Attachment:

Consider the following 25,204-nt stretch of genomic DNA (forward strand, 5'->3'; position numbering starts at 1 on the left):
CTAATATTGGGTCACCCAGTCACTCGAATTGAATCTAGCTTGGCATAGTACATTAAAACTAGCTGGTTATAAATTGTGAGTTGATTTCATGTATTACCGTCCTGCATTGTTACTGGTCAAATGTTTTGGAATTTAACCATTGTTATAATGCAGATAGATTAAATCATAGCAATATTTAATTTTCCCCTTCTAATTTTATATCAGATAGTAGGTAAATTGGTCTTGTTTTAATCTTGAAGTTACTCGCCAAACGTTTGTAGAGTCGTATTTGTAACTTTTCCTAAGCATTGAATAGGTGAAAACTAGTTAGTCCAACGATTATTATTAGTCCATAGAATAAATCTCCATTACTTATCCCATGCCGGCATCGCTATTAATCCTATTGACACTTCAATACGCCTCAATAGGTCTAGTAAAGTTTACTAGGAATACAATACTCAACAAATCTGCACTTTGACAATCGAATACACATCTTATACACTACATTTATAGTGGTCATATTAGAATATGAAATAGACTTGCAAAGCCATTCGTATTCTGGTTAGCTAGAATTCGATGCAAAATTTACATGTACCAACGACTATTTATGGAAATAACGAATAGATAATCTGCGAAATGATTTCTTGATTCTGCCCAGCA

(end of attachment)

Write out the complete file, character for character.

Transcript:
Consider the following 25,204-nt stretch of genomic DNA (forward strand, 5'->3'; position numbering starts at 1 on the left):
CTAATATTGGGTCACCCAGTCACTCGAATTGAATCTAGCTTGGCATAGTACATTAAAACTAGCTGGTTATAAATTGTGAGTTGATTTCATGTATTACCGTCCTGCATTGTTACTGGTCAAATGTTTTGGAATTTAACCATTGTTATAATGCAGATAGATTAAATCATAGCAATATTTAATTTTCCCCTTCTAATTTTATATCAGATAGTAGGTAAATTGGTCTTGTTTTAATCTTGAAGTTACTCGCCAAACGTTTGTAGAGTCGTATTTGTAACTTTTCCTAAGCATTGAATAGGTGAAAACTAGTTAGTCCAACGATTATTATTAGTCCATAGAATAAATCTCCATTACTTATCCCATGCCGGCATCGCTATTAATCCTATTGACACTTCAATACGCCTCAATAGGTCTAGTAAAGTTTACTAGGAATACAATACTCAACAAATCTGCACTTTGACAATCGAATACACATCTTATACACTACATTTATAGTGGTCATATTAGAATATGAAATAGACTTGCAAAGCCATTCGTATTCTGGTTAGCTAGAATTCGATGCAAAATTTACATGTACCAACGACTATTTATGGAAATAACGAATAGATAATCTGCGAAATGATTTCTTGATTCTGCCCAGCA